Focus on Lights-out Processes, Not Lights-out Factories

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Factories are volatile environments. Varying utilization rates, staffing levels and staggered shifts — and the new demand to create a consistently safe work environment — each have their own challenges that require attention so demand can be reliably serviced.

Meanwhile, it is clear and encouraging that no one is hitting the pause button on their smart manufacturing plans anytime soon. Investments are, however, being pivoted toward the worker experience. This is evidenced through client inquiry, my work with industry associations like CESMII and the practitioners that participated in recent research on return-to-work strategies for factories that my colleague Dana Stiffler and I just completed.

Is there any insinuation or discounting discussions on factory automation and “lights out” manufacturing? Those dialogues have only intensified. Interest in “lights out” manufacturing where factories can run with extremely minimal intervention has reappeared. The concept is not new. In 1982, General Motors embarked on a lights-out journey at a plant in Saginaw, Michigan. The objective? Gain competitive leverage by increasing productivity through automation. Even though the site achieved a sub 10-minute changeover time from one axle design to another, it was eventually closed as part of a cost-cutting exercise in the early-1990s.

Fast forward to 2020. Are we any closer to lights out than we were six months ago? No.

Even before the pandemic, promises of fully automated, hyper adaptable production were suspect. Only 17% of the respondents in our 2019 Realization of Industry 4.0 Study believe they will run completely on digital, lights-out production setups by 2025. Meanwhile, three-quarters (79%) see their manufacturing operations as being composed of human-driven, manual processes augmented with digital ones. On a more cynical note, let’s face it: for some companies, removing paper or eliminating a manual process would be a revelation.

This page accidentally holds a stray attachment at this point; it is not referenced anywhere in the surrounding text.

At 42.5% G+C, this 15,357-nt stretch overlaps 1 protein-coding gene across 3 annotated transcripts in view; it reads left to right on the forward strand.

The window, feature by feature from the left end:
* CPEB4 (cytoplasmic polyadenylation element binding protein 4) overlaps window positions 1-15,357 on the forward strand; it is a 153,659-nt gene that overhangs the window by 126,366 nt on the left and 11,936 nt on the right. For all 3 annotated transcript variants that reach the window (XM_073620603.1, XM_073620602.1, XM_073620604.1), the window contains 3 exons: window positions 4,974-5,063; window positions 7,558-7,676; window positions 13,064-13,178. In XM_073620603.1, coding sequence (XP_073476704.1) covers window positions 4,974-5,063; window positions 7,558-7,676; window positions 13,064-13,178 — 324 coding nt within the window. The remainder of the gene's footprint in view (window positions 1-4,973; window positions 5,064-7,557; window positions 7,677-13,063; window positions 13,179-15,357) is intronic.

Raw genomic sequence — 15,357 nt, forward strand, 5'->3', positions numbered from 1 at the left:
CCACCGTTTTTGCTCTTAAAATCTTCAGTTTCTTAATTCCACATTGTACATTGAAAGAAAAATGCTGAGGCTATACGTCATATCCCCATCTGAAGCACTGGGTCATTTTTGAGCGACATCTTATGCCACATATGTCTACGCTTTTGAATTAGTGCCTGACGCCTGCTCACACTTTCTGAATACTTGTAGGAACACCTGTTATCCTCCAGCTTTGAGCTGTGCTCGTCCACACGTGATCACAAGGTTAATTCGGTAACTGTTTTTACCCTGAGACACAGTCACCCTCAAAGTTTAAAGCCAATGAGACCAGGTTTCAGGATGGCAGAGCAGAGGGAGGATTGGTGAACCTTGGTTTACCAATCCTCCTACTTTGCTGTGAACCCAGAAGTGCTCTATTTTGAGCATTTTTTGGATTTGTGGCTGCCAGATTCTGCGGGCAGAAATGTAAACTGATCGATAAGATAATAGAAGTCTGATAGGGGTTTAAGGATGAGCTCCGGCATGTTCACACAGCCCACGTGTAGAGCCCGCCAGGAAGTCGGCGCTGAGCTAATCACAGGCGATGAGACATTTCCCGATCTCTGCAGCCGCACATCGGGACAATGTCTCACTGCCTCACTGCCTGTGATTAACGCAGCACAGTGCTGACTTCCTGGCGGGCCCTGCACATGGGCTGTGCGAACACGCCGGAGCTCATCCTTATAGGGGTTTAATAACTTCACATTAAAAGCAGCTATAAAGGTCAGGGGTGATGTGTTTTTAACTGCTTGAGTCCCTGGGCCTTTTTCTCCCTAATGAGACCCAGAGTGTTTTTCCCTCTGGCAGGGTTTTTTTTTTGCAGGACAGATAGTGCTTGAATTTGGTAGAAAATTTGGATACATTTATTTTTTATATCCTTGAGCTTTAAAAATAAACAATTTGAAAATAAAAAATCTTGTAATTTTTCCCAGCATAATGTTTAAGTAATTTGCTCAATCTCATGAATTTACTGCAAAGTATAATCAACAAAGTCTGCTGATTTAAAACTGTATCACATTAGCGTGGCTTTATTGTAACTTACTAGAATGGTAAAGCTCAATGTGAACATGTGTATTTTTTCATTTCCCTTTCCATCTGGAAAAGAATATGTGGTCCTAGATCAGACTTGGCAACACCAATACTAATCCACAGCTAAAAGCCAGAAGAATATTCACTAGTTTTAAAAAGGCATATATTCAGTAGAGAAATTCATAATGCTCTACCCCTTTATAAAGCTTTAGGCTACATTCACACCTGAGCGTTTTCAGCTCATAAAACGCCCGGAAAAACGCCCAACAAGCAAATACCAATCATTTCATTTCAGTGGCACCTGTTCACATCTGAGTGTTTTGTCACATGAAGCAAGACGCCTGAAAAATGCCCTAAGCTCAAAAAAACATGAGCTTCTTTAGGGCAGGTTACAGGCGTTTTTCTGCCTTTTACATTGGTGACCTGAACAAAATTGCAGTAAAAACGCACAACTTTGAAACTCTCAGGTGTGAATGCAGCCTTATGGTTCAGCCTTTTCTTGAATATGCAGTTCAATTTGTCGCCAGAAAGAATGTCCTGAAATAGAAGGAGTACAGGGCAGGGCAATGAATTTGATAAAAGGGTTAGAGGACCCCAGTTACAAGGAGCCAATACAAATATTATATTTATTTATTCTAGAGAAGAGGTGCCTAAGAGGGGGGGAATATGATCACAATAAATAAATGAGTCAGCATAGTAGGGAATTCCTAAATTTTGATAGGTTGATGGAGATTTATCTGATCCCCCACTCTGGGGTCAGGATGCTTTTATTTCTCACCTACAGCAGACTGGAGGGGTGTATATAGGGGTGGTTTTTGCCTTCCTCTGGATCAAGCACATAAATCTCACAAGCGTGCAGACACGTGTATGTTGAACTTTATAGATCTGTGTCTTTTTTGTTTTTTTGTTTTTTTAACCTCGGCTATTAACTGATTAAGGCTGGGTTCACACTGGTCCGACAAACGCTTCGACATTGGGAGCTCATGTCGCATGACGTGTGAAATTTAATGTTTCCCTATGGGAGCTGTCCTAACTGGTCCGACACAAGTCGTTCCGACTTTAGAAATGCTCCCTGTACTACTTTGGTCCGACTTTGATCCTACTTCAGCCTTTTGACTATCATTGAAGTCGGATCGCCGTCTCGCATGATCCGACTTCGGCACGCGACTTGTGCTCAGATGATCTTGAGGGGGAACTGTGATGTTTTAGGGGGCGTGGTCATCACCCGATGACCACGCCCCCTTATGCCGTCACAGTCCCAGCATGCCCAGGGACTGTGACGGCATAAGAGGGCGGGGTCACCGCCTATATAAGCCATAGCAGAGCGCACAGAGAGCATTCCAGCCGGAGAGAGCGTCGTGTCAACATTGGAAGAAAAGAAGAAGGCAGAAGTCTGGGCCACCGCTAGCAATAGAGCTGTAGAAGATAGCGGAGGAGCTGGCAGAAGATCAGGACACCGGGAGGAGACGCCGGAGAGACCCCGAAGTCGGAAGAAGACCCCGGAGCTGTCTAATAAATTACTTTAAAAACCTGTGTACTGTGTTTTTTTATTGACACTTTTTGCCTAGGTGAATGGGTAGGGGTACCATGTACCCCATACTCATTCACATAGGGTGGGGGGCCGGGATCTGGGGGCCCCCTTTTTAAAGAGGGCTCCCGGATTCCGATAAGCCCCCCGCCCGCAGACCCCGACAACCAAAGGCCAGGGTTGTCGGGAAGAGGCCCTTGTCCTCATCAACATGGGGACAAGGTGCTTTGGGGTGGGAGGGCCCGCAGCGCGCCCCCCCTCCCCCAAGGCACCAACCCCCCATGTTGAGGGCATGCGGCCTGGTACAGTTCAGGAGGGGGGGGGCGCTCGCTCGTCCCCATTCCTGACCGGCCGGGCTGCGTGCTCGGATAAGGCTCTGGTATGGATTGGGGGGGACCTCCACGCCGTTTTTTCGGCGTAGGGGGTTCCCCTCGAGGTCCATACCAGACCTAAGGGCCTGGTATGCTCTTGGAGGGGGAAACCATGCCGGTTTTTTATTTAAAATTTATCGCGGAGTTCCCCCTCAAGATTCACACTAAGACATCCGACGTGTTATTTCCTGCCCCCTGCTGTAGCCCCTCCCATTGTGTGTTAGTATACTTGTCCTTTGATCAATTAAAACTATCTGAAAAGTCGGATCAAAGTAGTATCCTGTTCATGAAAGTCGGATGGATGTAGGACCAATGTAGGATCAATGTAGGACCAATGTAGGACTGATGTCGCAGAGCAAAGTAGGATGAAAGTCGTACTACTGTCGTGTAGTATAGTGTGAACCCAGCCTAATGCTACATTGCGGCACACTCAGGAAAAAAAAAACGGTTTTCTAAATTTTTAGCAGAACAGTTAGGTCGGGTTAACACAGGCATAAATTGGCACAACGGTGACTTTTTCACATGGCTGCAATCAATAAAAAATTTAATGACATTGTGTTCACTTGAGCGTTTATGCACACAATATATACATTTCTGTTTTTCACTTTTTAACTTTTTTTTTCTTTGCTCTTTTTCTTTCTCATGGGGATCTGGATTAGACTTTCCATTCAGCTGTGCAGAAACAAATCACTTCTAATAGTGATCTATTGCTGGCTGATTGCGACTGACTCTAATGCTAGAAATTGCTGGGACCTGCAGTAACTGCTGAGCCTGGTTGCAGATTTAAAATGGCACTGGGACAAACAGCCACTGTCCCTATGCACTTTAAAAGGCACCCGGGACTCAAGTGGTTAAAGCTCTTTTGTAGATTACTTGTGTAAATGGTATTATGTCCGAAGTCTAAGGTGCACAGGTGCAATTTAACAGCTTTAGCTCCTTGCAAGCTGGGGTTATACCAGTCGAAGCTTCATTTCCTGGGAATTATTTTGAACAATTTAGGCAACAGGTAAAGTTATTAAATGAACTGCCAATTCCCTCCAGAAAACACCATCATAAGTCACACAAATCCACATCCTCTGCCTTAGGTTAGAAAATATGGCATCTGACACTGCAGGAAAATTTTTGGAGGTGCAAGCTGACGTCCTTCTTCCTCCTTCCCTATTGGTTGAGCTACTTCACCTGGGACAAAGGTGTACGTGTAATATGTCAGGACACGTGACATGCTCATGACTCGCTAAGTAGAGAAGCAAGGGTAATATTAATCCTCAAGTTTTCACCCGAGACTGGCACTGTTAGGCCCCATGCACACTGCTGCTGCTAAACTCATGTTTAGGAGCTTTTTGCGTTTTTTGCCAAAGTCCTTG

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Let’s not misinterpret the data. Automation is a necessity in manufacturing and there are ample opportunities. Yet when combined with the current state of affairs, a judicious strategy versus a “reactive” or “defensive” approach is sensible for the long term. Over-automation can be disastrous. It was the culprit behind Tesla’s falling short of its audacious goal of 5,000 vehicles per week. Elon Musk later copped that “humans are underrated.”

Trade-offs still need to be made. Labor versus automation trade-offs persist and aren’t just a discussion for economies with high labor cost or dwindling factory skill sets. In addition, ongoing reshoring and location shifts must be factored in.

Some things have not changed. Automation is still menacing to factory workers. However, it’s not just the physical form factor of a robot or automated guided vehicle that will remove and replace some roles and skills. Today, it’s varying forms of artificial intelligence (AI). Computer vision will lessen the need for close inspections, while robotic process automation (RPA) promises to eliminate the busy work for engineering and quality control roles. The returns are attractive. Imagine reducing inspection processes by 90 seconds, with ongoing improvements in accuracy.